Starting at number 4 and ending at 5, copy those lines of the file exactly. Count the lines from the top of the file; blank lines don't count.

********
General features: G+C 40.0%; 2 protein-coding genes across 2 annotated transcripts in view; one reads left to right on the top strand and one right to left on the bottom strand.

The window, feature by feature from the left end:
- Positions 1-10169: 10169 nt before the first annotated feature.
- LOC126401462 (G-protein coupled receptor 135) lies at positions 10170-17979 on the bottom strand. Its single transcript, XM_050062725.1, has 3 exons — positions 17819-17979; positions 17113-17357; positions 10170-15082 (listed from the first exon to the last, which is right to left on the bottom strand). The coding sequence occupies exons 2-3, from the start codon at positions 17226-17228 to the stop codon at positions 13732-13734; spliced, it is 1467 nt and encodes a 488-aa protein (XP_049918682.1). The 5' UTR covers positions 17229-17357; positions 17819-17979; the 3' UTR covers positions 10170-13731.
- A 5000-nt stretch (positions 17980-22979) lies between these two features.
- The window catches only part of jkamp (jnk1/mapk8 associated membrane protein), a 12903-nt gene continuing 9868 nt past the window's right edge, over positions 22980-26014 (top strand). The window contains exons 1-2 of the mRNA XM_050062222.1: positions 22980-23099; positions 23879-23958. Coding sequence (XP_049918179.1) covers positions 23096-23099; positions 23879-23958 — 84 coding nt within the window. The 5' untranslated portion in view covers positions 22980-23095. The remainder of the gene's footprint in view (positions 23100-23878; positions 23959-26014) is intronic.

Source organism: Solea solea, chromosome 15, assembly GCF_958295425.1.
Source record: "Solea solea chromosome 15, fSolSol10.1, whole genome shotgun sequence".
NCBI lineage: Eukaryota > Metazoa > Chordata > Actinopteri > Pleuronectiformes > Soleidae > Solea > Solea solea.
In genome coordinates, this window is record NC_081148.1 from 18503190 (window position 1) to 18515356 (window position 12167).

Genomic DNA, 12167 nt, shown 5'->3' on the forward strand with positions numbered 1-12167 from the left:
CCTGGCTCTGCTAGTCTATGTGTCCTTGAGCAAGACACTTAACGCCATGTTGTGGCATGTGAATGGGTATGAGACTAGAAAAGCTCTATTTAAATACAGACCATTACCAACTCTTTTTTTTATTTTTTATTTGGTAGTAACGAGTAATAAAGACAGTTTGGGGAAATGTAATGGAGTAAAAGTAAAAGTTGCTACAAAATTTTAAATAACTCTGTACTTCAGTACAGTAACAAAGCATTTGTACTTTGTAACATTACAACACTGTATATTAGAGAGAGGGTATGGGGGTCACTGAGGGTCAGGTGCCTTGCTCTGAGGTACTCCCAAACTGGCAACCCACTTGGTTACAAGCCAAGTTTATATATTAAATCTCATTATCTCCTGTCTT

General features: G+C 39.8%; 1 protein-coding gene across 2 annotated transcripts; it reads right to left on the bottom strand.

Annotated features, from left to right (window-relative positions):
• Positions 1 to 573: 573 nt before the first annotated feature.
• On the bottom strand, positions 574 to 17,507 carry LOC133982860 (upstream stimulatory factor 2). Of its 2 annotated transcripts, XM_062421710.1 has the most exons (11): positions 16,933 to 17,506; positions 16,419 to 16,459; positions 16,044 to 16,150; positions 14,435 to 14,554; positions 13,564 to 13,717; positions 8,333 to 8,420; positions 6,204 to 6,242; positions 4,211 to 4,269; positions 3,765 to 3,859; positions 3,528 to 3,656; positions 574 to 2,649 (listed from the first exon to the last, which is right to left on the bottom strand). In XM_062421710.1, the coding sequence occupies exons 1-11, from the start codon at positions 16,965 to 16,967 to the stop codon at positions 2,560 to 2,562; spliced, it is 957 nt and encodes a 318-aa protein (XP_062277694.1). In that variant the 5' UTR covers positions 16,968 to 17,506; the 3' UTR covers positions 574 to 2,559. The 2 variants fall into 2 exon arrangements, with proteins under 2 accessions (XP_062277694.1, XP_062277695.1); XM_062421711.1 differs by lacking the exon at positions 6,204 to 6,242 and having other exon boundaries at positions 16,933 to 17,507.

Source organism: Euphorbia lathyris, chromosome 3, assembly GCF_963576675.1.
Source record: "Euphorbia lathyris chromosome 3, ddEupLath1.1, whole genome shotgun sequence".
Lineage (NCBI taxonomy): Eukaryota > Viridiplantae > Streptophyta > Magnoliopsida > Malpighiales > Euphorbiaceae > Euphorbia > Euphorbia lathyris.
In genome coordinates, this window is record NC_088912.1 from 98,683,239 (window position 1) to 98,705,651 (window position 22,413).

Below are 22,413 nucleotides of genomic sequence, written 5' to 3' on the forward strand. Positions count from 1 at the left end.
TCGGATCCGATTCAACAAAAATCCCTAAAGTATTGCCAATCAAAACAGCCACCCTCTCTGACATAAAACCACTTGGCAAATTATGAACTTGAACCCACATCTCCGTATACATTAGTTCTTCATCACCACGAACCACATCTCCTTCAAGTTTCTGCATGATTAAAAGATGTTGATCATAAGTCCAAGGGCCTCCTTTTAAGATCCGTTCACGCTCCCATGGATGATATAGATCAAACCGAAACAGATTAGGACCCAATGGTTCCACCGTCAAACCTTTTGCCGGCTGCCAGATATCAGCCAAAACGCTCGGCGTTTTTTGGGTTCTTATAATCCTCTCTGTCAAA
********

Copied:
- LOC126401462 (G-protein coupled receptor 135) lies at positions 10170-17979 on the bottom strand. Its single transcript, XM_050062725.1, has 3 exons — positions 17819-17979; positions 17113-17357; positions 10170-15082 (listed from the first exon to the last, which is right to left on the bottom strand). The coding sequence occupies exons 2-3, from the start codon at positions 17226-17228 to the stop codon at positions 13732-13734; spliced, it is 1467 nt and encodes a 488-aa protein (XP_049918682.1). The 5' UTR covers positions 17229-17357; positions 17819-17979; the 3' UTR covers positions 10170-13731.
- A 5000-nt stretch (positions 17980-22979) lies between these two features.